8. A multichambered container adapted to be rotated about a longitudinal axis through said container for determining the concentration of plasma constituents, comprising:
a plurality of chambers integrally formed in said container, each of said chambers defined by a plurality of walls, each of said chambers being non-communicable with each other and said chambers being accessible by a pipetter;
a thixotropic gel positioned in a first chamber for separating plasma from a whole blood sample;
a first reagent positioned in a second chamber for reacting with a first constituent of said plasma separated from said whole blood sample; and
windows positioned in a chamber in said multichambered container for allowing optical monitoring of a reaction occurring in said chamber, whereby rotation about said longitudinal axis through said container causes separation of said plasma from said whole blood sample with said thixotropic gel.
9. A multichambered container as recited in claim 8 wherein said first reagent reacts with cholesterol.
10. A multichambered container as recited in claim 8 wherein said first reagent reacts with triglycerides.
11. A multichambered container as recited in claim 8 wherein said first reagent reacts with glucose.
12. A multichambered container as recited in claim 8 wherein said first reagent reacts with lactate dehydrogenase.
13. A multichambered container as recited in claim 8 wherein said plurality of walls defining said first chamber comprise an inside wall, an outside said inside wall and said outside wall, a space between said side walls being narrower at said outside wall than at said inside wall.
14. A multichambered container as recited in claim 8 wherein said windows are integrally formed with said walls of said second chamber.
15. A multichambered container as recited in claim 8 further comprising a means for separating a high density lipoprotein cholesterol constituent of said plasma separated from said whole blood sample from both a low density lipoprotein cholesterol and a very low density lipoprotein cholesterol constituent of said plasma separated from said whole blood sample positioned in a third chamber.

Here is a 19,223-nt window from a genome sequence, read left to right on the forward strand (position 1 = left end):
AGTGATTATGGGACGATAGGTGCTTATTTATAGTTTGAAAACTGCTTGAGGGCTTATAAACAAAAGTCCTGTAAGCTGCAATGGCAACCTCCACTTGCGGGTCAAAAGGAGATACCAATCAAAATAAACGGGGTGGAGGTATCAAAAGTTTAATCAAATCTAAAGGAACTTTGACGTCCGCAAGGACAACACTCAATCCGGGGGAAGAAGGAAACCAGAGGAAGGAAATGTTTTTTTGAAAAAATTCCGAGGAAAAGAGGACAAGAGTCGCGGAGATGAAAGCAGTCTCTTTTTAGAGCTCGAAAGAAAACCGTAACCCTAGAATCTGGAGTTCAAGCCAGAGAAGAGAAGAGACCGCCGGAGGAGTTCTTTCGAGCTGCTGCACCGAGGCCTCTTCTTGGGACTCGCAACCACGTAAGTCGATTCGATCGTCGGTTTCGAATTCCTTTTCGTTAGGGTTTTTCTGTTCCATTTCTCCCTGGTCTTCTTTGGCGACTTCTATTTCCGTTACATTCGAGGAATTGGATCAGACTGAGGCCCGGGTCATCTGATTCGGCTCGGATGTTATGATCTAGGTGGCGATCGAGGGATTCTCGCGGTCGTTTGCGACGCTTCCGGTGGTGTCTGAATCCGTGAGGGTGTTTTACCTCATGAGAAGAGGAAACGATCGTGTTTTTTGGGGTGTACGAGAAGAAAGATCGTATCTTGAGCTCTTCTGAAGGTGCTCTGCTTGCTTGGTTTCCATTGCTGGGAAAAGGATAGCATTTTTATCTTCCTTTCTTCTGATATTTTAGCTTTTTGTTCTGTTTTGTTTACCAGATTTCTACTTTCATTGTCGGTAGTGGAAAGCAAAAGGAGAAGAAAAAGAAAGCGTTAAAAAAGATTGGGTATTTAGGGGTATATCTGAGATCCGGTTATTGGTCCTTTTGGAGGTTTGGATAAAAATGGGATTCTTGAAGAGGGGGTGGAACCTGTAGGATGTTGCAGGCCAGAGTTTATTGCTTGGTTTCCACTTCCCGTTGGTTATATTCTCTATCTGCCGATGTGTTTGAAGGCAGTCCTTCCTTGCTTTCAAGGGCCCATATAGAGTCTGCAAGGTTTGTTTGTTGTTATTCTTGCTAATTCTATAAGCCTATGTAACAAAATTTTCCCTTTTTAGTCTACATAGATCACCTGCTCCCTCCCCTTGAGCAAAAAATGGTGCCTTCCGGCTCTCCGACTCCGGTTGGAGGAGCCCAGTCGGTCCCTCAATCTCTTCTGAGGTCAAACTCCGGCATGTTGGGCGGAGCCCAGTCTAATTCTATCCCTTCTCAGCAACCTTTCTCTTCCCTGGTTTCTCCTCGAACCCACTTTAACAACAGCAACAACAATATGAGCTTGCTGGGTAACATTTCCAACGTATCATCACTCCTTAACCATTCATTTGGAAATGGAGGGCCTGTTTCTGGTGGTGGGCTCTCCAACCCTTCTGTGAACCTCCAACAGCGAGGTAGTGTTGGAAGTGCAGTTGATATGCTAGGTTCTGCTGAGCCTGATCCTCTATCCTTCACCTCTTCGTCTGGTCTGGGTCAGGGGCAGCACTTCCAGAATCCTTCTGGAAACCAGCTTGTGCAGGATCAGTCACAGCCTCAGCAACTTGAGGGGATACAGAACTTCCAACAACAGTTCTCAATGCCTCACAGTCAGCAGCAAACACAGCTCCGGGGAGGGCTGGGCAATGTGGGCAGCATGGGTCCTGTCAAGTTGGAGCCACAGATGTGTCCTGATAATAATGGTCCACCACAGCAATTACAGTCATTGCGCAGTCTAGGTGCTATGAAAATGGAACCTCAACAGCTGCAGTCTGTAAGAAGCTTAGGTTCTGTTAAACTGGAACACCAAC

16. A multichambered container as recited in claim 15 wherein said means for separating said high density lipoprotein cholesterol constituent of said plasma separated from said whole blood sample from both said low density lipoprotein cholesterol and said very low density lipoprotein cholesterol constituents of said plasma separated from said whole blood sample comprises a precipitating reagent which precipitates said low density lipoprotein cholesterol and said very low density lipoprotein cholesterol constituents from said plasma separated from said whole blood sample.
17. A multichambered container as recited in claim 16 wherein said plurality of walls defining said third chamber comprise an inside wall, an outside wall, and a pair of side walls connected between said inside wall and said outside wall, said outside wall including grooves for holding a precipitant thereagainst.
18. A multichambered container as recited in claim 15 further comprising a second reagent positioned in a fourth chamber for reacting with said high density lipoprotein cholesterol constituent of said plasma separated from said whole blood sample.
19. A multichambered container as recited in claim 18 wherein said first reagent reacts with triglycerides.
20. A multichambered container as recited in claim 18 wherein said first reagent reacts with cholesterol.
21. A multichambered container as recited in claim 18 further comprising windows integrally formed with walls defining said fourth chamber.
22. A multichambered container as recited in claim 8 further comprising a second reagent positioned in a third chamber for reacting with a second constituent of said plasma separated from said whole blood sample, said second constituent being different from said first constituent, said third chamber having optical windows positioned in said walls through which a chemical reaction in said third chamber can be monitored.